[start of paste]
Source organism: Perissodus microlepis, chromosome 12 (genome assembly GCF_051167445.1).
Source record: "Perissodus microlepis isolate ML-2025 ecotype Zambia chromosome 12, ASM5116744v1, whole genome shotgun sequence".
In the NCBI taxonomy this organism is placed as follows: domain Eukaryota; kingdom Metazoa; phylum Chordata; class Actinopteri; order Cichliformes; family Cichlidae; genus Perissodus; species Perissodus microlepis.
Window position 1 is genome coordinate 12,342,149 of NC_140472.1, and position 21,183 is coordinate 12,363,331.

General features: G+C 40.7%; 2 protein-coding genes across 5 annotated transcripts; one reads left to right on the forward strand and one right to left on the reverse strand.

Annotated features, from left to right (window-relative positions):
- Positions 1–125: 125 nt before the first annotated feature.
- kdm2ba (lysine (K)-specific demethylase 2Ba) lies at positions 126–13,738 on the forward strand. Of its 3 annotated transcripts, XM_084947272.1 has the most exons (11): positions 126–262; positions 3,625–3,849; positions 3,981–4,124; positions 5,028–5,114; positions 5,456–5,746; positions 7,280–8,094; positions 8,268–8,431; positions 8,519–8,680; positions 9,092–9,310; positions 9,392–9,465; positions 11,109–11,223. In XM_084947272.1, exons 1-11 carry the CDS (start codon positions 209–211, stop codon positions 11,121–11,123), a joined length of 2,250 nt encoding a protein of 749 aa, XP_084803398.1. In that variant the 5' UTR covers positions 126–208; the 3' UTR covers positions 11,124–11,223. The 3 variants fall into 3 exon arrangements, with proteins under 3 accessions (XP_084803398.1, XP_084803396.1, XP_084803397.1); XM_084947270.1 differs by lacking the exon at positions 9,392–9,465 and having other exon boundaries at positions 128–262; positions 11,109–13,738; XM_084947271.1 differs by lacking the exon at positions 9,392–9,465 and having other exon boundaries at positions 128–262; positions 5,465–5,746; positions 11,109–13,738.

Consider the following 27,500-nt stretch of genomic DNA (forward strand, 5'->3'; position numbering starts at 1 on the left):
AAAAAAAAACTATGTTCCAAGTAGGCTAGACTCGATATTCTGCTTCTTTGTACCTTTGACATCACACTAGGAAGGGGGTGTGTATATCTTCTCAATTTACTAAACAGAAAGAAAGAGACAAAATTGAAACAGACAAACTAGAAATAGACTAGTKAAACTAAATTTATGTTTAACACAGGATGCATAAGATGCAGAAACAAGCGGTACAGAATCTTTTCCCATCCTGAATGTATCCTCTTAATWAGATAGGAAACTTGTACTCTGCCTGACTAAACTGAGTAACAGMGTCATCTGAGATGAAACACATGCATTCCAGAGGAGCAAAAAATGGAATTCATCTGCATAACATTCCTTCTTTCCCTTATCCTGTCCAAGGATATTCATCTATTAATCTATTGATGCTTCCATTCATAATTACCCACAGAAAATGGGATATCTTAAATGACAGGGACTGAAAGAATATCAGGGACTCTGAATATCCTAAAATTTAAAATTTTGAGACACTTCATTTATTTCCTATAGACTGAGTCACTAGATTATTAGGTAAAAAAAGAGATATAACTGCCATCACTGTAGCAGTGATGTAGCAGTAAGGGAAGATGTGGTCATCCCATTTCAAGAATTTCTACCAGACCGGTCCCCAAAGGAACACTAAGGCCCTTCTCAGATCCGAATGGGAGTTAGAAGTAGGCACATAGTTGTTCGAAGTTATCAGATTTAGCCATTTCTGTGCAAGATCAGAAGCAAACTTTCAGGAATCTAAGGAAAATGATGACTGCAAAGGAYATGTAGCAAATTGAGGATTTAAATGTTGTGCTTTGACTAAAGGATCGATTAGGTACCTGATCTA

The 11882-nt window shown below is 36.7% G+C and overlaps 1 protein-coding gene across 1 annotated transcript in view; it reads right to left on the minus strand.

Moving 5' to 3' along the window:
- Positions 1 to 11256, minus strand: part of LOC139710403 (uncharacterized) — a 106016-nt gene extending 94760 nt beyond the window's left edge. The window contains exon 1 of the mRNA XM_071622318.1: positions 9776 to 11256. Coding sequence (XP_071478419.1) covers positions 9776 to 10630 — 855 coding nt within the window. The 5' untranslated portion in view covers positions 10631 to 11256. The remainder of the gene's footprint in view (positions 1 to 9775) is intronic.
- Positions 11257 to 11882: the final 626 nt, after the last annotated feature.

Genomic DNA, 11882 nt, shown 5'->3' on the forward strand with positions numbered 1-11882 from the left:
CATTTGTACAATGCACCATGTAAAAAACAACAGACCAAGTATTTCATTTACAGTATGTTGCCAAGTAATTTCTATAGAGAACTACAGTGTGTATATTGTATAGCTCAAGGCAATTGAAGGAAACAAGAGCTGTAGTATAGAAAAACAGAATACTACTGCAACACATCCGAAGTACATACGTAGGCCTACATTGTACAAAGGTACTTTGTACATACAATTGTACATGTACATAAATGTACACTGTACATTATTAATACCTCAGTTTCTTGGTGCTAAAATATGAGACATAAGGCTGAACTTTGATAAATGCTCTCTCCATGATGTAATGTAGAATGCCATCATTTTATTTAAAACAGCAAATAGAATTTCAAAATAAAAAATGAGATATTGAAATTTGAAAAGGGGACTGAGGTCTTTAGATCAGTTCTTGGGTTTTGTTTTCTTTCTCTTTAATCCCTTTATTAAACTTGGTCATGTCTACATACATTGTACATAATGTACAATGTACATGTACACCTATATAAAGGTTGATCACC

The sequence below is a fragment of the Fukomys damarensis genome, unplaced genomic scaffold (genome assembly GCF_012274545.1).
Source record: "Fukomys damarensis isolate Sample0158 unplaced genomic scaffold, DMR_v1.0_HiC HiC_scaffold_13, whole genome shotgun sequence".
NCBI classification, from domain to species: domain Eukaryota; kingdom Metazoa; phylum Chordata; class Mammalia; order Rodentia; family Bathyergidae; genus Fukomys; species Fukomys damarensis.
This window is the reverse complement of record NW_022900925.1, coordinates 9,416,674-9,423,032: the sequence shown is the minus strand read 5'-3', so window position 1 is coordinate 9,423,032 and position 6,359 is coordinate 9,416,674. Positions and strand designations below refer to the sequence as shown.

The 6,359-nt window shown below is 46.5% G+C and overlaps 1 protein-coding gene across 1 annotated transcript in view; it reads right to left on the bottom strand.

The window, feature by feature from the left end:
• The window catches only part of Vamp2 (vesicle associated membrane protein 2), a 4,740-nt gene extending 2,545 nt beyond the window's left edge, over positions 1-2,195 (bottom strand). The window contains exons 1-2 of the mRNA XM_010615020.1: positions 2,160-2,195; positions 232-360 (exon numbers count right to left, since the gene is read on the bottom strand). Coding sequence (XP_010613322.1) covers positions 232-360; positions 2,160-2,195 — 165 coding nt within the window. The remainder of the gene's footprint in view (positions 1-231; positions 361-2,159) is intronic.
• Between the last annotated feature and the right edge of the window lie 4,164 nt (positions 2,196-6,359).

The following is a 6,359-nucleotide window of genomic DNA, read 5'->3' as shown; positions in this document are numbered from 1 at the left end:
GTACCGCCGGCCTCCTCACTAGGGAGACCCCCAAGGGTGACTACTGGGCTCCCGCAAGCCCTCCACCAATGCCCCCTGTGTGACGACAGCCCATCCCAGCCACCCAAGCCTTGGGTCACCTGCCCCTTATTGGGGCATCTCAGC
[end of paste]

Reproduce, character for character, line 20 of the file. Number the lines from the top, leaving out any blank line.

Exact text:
This window is the reverse complement of record NW_022900925.1, coordinates 9,416,674-9,423,032: the sequence shown is the minus strand read 5'-3', so window position 1 is coordinate 9,423,032 and position 6,359 is coordinate 9,416,674. Positions and strand designations below refer to the sequence as shown.